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Four loaded words that may sting VBAC hopeful parents

by | Jun 6, 2019 | Language, VBAC, VBAC Consults | 2 comments

Planning a VBAC can be an emotionally victorious or tenuous time for parents. Or a mixture of the two. What parents planning VBACs really need is to feel heard, supported, and respected.

The challenge is, they don’t know who to trust or to whom they can open their heart. Fortunately, there are a variety of subtle ways you can signal to them that you are someone who truly supports VBAC.

The language we use reflects what we believe. We often use words or phrases because that is what we have always done, that is how we were taught, or it is a reflection of the time and space with which we live. But sometimes, those words can hurt and sting without us even knowing.

Four loaded words that may sting VBAC hopeful parents include: “attempting,” “failed,” “TOLAC,” and “preferences.” (The word “allow” also carries a strong stench of paternalism that has no place in health care.)

“Attempting a TOLAC” is disempowering

Let’s start with the word “attempting” as in “attempting a TOLAC” or trial of labor after cesarean.

This term is used in the medical literature, so professionals and policy alike mimic this language. And as a result, these are the words parents use.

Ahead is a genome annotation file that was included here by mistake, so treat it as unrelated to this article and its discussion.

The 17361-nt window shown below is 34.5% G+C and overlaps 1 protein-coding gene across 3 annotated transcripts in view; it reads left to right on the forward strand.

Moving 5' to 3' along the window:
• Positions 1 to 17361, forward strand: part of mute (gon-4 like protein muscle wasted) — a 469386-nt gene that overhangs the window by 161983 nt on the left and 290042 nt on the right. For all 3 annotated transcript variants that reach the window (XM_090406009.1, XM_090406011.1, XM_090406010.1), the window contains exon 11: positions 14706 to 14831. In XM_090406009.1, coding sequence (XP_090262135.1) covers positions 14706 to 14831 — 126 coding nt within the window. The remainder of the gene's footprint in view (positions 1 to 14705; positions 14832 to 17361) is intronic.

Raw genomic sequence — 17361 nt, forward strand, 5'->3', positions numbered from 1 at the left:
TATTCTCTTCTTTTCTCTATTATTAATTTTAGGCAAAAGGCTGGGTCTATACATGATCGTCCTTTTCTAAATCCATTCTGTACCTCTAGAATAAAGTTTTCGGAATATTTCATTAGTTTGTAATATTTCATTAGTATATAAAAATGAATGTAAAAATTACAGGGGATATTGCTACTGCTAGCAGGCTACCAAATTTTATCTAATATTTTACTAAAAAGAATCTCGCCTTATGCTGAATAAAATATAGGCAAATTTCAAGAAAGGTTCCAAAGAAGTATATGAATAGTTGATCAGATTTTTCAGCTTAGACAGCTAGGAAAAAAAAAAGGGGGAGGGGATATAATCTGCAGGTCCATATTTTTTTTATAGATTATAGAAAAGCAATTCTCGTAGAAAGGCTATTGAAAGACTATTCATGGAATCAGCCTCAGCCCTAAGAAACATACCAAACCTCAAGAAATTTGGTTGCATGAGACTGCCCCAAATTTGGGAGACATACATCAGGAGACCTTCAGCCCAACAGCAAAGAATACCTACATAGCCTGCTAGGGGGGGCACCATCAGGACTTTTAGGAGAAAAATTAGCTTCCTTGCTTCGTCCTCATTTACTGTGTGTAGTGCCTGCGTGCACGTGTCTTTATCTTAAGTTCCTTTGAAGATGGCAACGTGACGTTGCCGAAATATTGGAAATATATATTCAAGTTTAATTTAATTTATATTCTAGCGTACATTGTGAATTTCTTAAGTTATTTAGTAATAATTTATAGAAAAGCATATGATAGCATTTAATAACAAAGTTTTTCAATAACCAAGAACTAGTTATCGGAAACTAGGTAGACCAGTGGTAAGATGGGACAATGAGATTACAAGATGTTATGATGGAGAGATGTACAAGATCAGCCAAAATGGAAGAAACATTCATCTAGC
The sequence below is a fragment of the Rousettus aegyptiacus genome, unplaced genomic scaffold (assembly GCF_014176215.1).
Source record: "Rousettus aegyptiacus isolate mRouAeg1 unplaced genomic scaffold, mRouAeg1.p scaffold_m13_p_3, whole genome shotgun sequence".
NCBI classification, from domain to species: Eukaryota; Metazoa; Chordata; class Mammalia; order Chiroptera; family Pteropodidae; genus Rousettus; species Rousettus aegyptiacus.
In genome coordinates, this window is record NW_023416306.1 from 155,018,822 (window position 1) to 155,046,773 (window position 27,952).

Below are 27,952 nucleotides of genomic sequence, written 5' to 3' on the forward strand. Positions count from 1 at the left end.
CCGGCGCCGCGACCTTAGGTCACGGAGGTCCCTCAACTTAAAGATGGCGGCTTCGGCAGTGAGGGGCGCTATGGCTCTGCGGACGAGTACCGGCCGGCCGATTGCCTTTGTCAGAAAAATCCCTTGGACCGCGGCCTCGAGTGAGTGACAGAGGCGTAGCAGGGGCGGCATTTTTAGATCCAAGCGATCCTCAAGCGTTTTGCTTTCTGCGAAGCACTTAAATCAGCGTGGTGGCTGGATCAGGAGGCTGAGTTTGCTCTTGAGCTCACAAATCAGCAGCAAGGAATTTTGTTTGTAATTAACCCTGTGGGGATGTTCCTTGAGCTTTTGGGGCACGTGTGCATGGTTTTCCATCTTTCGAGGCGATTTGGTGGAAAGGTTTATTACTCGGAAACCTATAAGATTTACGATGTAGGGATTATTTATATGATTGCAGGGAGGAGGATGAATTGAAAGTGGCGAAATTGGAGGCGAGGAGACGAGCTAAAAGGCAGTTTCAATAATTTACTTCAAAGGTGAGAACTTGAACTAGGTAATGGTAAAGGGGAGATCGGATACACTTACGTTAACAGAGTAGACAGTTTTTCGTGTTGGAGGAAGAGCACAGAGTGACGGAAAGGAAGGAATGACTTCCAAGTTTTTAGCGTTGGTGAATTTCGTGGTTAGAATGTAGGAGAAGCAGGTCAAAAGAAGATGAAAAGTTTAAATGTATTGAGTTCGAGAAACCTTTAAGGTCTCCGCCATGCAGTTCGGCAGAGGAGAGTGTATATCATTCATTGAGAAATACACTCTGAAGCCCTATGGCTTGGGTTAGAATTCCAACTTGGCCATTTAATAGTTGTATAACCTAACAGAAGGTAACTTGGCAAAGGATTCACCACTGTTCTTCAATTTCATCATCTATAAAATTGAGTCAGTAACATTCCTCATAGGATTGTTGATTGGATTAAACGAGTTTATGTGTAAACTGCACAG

It is painful for me to hear parents talk of how they are “attempting” a TOLAC. It’s so disempowering.

The term TOLAC is filled with the feeling of “let’s see if you can really do this.” It is a word that compounds and pokes the existing swirls of emotion that some cesarean parents carry.

Hearing their provider use the term TOLAC does not make them feel supported. Rather it makes them feel like their body’s ability is being questioned and tested during this “trial” while adding a sense of worthiness and competition to their “performance.”

We can do better.

“Planning a VBAC/LAC” honors the journey

I use the phrase “planning a LAC (labor after cesarean) or VBAC” instead of “attempting a TOLAC.”

It’s my way of subversively changing the language we use around LAC.

Just like I’m not “attempting a marriage” even though divorce rates are high.

The truth is we set goals, we think about what we need to do to accomplish those goals, and we put those actions into motion.

We make plans knowing the odds, knowing that something might throw us off course, and our plans are valid regardless of how it ultimately plays out.

There is nothing passive, tentative, or powerless about that process… even though we are not in control of the outcome.

So even though no one can predict who will have a VBAC and who will have a repeat cesarean, the language surrounding labor after cesarean doesn’t need to be tentative.